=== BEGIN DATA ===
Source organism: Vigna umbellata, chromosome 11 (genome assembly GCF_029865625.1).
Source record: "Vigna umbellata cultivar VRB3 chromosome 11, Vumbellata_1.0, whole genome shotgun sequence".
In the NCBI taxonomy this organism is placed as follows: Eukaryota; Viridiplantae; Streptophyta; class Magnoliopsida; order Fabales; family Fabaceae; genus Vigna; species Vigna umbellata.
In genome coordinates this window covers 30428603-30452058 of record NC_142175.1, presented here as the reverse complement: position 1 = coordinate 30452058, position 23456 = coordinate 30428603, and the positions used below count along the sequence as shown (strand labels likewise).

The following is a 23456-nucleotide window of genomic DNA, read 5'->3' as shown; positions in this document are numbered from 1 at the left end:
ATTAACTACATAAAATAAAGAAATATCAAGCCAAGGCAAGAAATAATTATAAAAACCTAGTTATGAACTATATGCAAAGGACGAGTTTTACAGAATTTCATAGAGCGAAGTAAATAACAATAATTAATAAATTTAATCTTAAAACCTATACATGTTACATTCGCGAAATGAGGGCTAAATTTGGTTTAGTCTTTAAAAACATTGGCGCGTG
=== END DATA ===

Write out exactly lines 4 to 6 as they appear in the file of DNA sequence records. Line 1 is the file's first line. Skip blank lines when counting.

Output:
In genome coordinates this window covers 30428603-30452058 of record NC_142175.1, presented here as the reverse complement: position 1 = coordinate 30452058, position 23456 = coordinate 30428603, and the positions used below count along the sequence as shown (strand labels likewise).

The following is a 23456-nucleotide window of genomic DNA, read 5'->3' as shown; positions in this document are numbered from 1 at the left end:
ATTAACTACATAAAATAAAGAAATATCAAGCCAAGGCAAGAAATAATTATAAAAACCTAGTTATGAACTATATGCAAAGGACGAGTTTTACAGAATTTCATAGAGCGAAGTAAATAACAATAATTAATAAATTTAATCTTAAAACCTATACATGTTACATTCGCGAAATGAGGGCTAAATTTGGTTTAGTCTTTAAAAACATTGGCGCGTG